The Parkman Dexter Howe Library is comprised of thousands of books and manuscripts by New England authors and contains many early New England books. The Parkman Dexter Howe Library is one of the finest collections of its kind and is documented in a 10-part catalog produced by noted bibliographers such as Roger Stoddard, Michael Winship, and Thomas Tanselle. Among its holdings are many of importance to American literature, among them Anne Bradstreet's poems, the works of Ralph Waldo Emerson, Nathaniel Hawthorne, John Greenleaf Whittier, Harriet Beecher Stowe, and many others. The collection is particularly strong in holdings of nineteenth century authors.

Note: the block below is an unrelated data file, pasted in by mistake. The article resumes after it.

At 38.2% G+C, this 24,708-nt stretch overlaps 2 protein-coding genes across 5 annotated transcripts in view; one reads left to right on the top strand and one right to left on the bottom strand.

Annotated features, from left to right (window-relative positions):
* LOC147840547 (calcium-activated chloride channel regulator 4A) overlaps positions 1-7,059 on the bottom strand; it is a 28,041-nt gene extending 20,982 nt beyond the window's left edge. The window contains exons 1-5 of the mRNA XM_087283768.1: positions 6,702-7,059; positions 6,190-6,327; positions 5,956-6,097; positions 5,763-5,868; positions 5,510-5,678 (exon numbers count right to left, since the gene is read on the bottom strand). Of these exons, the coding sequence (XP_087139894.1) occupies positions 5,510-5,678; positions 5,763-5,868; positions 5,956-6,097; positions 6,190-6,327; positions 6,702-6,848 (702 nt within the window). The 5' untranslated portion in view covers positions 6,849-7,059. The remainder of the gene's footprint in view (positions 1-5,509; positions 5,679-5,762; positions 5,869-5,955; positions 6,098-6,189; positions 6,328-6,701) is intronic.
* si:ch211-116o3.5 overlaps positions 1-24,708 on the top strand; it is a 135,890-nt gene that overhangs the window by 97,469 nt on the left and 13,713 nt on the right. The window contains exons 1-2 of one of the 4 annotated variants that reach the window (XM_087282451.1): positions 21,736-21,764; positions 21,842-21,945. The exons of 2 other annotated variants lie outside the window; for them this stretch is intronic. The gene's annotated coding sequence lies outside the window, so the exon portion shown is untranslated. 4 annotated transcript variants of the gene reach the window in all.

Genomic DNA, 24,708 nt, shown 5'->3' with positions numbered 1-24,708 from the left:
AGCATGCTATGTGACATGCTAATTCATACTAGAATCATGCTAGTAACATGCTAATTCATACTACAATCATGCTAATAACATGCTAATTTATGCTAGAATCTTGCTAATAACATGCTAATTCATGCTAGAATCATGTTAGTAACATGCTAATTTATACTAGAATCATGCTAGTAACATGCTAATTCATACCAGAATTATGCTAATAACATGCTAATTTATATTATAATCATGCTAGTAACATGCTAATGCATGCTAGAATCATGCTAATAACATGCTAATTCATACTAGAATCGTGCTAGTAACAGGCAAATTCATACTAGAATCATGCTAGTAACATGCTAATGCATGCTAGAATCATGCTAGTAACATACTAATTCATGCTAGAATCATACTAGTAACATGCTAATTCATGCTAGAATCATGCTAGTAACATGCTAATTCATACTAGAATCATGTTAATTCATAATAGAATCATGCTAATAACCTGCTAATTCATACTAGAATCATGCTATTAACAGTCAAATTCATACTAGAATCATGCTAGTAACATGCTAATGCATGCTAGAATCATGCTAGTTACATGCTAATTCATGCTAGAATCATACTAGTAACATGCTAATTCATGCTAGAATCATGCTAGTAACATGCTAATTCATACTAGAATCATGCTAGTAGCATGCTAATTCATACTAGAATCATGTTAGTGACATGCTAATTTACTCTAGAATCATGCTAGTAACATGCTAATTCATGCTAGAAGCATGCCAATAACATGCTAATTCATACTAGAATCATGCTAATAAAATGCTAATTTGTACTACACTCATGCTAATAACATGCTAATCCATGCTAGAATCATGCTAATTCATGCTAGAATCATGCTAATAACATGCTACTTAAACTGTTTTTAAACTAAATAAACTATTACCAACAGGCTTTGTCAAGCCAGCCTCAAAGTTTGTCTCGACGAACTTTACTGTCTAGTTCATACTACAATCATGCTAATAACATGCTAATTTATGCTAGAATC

Parkman Dexter Howe began collecting New England literature after the death of his father, Henry S. Howe, who had begun building the Howe Library. In 1980, following Parkman Dexter Howe's death, the Department of Special and Area Studies Collections at the University of Florida Libraries acquired the collection.
For more collection information, consult one of the following:
- My New England Authors: an introduction to the collection by the collector, Parkman Dexter Howe
- The Book Collector at Home, a background essay on the Parkman Dexter Howe by Charles A. Rheault, Jr.
- The Book Collector Afield, a background essay on the Library by George T. Goodspeed
The banner graphic above was derived from The Swimming Hole, a painting by Thomas Cowperthwaite Eakins. Eakins' paintings were influential among the New England writers of the later 19th and early 20th centuries among the holdings of the Parkman Dexter Howe Library.